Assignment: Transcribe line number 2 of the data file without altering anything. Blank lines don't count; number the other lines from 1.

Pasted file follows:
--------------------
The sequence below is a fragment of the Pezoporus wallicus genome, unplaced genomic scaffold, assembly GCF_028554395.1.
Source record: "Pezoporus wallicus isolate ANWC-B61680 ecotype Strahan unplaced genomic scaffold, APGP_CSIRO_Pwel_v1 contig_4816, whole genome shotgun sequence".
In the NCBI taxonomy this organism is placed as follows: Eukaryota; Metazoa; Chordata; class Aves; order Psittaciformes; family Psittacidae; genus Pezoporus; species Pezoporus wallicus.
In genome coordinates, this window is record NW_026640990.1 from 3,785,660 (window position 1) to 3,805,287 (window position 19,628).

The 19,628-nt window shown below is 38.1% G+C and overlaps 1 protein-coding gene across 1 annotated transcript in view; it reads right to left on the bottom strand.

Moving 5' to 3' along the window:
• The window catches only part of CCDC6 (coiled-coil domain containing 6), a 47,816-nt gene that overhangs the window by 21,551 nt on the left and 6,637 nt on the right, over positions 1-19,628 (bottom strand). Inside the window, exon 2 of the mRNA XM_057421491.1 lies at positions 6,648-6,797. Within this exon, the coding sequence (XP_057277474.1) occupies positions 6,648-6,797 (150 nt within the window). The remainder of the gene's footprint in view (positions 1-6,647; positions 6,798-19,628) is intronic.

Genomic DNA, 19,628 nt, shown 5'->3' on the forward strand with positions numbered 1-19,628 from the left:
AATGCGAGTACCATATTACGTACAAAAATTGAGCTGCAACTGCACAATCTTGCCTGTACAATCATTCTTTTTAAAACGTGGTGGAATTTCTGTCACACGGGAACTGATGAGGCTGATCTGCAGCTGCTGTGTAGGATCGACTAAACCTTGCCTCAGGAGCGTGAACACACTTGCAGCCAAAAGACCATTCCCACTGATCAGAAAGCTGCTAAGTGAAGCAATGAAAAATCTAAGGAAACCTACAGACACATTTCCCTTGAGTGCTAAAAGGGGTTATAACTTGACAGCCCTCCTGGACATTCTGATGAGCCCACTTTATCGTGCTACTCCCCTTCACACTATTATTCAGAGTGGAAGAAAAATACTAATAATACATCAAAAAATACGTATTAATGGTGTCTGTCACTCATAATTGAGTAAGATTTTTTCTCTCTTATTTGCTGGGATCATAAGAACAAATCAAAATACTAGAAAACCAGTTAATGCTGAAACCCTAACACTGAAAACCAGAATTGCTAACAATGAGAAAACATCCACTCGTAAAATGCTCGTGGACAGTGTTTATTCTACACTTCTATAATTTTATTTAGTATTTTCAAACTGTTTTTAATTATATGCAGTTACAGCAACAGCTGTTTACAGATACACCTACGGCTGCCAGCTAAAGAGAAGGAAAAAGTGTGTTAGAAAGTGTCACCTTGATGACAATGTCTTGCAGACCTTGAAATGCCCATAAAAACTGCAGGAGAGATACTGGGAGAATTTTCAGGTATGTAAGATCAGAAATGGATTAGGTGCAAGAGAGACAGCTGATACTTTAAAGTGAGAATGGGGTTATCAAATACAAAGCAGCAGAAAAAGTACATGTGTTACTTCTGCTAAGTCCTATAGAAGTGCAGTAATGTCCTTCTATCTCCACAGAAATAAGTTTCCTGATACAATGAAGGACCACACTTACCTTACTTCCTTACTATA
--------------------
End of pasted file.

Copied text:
Source record: "Pezoporus wallicus isolate ANWC-B61680 ecotype Strahan unplaced genomic scaffold, APGP_CSIRO_Pwel_v1 contig_4816, whole genome shotgun sequence".